The predominately Latino neighborhood of Boyle Heights has become a popular area for filming movies and television shows. Yet quite often, the production crews that come into the area haven’t had good communication with local residents when it comes to things like moving their vehicles.
According to L.A. Taco, Aviña saw the situation unfold right before his eyes as he was doing yard work in front of his home. He noticed that neighbors across the street from the park began alerting each other about their vehicles being towed. Upon checking out the scene, Aviña saw a tow truck begin taking cars away and a parking enforcement officer placing tickets on cars windshields.
That’s when Aviña took things into his own hands and began to ask members of the production crew why they were doing all of this.
In a series of four Instagram videos, Aviña shared his confrontation with members of the production crew asking them what business they had coming into the neighborhood and towing away residents vehicles. Since this wasn’t the first time he’s seen this happen, Aviña began questioning the motive behind crew members calling city parking and promptly towing away cars.
Aviña made sure that David Mandell heard his frustration about outsiders disregarding community members in Boyle Heights.
“So this is what happens when people from outside of the community come into our community. They use the city against the community, towing cars,” Aviña says as Mandell, a co-founder of Blank Slate Production, argues back.
In the series of videos, you can hear Aviña begin to get frustrated with crew members as they dodged questions about why they were towing cars and why they didn’t give notice to residents about parking restriction before the weekend. Speaking to L.A. Taco, he said that many of the families in the neighborhood were out town due to the holiday weekend and might have not seen a notice about the production crew and possible parking restrictions.
“In the video, you hear one claim the signs went up Friday. Kids didn’t go to school on Friday. So if people took a four-day trip how were they going to see the signs?” Aviña told L.A. Taco.
Aviña took exception with the production crew as he asked them why there was no alternative to calling a tow truck on residents cars.
“This is a working-class community. On Labor Day, you’re towing cars. Are you for reals? Did you guys think about that? Did you guys think about this is a working-class community and you guys are towing cars on our day off and we have nowhere to park? Aviña says in the video. “Where’s the alternative parking that you guys offer?”
Aviña and Peter Vogel, co-founder of Blank Slate Production, discussed the parking situation at hand. “You may park in that parking lot over there,” Vogel told Aviña. “It’s open.”
“No. You just said that right now, but you know it’s closed. I just told you it was closed,” Aviña responded.
“No, you didn’t,” Vogel said.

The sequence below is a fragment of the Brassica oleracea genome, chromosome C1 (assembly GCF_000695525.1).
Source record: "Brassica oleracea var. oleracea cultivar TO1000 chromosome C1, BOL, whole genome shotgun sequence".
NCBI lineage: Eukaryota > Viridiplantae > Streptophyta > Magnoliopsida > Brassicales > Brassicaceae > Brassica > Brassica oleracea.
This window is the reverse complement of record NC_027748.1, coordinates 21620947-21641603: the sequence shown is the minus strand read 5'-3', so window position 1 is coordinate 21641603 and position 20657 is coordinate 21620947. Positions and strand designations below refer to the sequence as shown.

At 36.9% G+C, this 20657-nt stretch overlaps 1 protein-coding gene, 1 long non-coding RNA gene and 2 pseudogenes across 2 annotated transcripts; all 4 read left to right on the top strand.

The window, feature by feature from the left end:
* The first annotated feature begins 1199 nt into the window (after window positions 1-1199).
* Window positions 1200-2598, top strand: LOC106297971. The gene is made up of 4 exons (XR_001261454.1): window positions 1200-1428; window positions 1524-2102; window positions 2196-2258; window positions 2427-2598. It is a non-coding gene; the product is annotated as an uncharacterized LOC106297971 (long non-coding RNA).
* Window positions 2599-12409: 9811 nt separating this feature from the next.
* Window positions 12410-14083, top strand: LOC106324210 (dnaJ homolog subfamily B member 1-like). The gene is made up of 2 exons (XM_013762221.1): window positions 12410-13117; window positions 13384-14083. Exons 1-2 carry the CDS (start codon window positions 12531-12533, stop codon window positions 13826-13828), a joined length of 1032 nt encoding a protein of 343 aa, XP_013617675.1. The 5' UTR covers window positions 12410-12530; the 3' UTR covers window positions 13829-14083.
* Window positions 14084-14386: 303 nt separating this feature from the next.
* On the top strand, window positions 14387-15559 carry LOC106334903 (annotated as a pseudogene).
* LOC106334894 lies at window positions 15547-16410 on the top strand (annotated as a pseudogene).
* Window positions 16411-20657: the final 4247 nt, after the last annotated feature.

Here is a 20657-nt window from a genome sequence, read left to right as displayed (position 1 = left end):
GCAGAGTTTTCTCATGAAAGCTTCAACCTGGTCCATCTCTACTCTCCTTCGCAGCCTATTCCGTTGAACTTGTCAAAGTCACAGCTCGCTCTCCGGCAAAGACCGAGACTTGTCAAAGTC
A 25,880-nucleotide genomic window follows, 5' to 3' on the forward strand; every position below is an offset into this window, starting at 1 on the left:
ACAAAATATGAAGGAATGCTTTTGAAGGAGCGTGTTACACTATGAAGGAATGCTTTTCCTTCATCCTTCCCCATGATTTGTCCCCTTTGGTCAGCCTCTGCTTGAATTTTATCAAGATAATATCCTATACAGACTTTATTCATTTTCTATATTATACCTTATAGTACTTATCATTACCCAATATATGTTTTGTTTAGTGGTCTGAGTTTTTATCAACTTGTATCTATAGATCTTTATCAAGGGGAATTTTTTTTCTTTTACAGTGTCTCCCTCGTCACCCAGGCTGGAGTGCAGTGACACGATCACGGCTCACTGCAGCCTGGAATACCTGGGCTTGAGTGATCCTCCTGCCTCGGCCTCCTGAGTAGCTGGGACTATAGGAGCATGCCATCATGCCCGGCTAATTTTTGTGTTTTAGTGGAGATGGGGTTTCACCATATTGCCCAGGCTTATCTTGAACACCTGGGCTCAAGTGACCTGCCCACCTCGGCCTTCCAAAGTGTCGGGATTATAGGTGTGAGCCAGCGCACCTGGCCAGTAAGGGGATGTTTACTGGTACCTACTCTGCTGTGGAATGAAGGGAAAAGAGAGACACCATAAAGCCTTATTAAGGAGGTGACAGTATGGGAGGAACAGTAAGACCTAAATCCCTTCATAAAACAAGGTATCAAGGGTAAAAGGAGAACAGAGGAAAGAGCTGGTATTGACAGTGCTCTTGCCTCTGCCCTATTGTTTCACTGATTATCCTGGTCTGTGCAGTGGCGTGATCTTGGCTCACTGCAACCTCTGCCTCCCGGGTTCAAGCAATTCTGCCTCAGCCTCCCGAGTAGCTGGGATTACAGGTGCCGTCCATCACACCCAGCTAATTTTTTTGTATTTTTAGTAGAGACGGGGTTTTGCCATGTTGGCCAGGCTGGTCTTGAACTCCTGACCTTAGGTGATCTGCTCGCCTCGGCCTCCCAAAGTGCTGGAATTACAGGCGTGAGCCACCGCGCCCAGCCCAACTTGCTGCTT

“You’re going to act like that? Are you going to act like that?” Aviña replied.
Ironically, the film that the production company was filming is about a woman who is “forced to raise her son in her car” as they “attempt to find a way out of homelessness.”
Blank Slate Pictures was in Hollenbeck Park to film the upcoming movie “Like Turtles,” which according to IMDB is based on a mother who “is forced to raise her son in her car and attempt to find a way out of homelessness all while never letting her son realize the severity of their circumstances.” Some on social media found irony in the situation that a film crew doing a movie about a person living out of their car while at the same time towing away residents cars.
Parking tickets have become a notorious problem in the neighborhood as there are limited spaces for residents to park their vehicles. With the addition of weekly street cleaning, many residents are forced to move their cars and shuffle spaces to avoid getting a ticket. Those tickets come at a steep price, according to the LA Times, retrieving a towed car can cost close to $290, this includes a $133 charge for the tow, an additional $115 to release the car and $46.56 for each following day the car is in city storage.
For Aviña, this issue goes beyond just towing cars but is a perfect example of when outside forces come into the neighborhood and don’t bother to reach out to the community.
Aviña brings up the issue of privilege and gentrification that has affected the working-class neighborhood for the last decade. He points to the production crew as an example of this and them not reaching out to the local community. Boyle Heights has been ground zero in LA when it comes to gentrification as many longtime residents have lost their homes and businesses due to rising rents and development.
“You see what I’m talking about, the privilege? You could’ve easily knocked on doors, man. You could’ve easily warned the community. Instead, a working-class neighborhood that is barely affording the effects of gentrification that pays the rent. […] A working-class community that can’t afford the rent because of the exploitation, because of what’s going on with gentrification. And instead of knocking on their doors, what do you do? You get their cars towed away,” Aviña says in the final video to the production crew. “So now they got another fine. Now they got a parking ticket, plus get their cars out. You know I’m making sense. You know it’s the truth. It’s our reality. We live this shit every day. You’re not the only ones that come and film here. We gotta deal with this daily.”